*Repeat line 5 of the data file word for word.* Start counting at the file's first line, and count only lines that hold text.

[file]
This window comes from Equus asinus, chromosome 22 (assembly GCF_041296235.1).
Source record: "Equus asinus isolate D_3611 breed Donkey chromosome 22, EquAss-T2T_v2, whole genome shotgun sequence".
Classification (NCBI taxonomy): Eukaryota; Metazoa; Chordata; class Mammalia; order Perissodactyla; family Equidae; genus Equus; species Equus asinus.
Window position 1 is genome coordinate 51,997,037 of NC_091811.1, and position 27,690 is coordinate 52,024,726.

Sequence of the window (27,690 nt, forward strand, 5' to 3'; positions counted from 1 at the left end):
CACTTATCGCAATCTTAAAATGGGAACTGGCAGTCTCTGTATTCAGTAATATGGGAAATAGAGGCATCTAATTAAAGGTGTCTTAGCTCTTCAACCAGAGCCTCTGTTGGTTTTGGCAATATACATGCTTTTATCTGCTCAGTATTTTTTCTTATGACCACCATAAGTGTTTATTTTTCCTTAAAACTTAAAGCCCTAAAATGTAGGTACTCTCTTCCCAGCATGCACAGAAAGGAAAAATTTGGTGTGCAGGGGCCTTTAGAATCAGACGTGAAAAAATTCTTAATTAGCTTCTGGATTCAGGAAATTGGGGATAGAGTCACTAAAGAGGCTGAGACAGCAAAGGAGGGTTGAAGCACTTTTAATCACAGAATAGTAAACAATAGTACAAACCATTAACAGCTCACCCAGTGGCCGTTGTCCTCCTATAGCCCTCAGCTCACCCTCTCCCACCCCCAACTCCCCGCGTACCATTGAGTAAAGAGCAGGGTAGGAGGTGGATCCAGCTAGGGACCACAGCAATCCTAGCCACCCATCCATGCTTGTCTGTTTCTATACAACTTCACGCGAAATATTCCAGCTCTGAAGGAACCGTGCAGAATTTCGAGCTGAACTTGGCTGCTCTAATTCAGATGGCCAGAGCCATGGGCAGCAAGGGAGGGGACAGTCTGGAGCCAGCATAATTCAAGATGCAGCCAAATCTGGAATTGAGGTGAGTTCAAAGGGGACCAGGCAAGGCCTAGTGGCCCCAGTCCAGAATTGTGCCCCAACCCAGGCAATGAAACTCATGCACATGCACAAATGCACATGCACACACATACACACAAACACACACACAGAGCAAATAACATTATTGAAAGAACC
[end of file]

Sequence of the window (27,690 nt, forward strand, 5' to 3'; positions counted from 1 at the left end):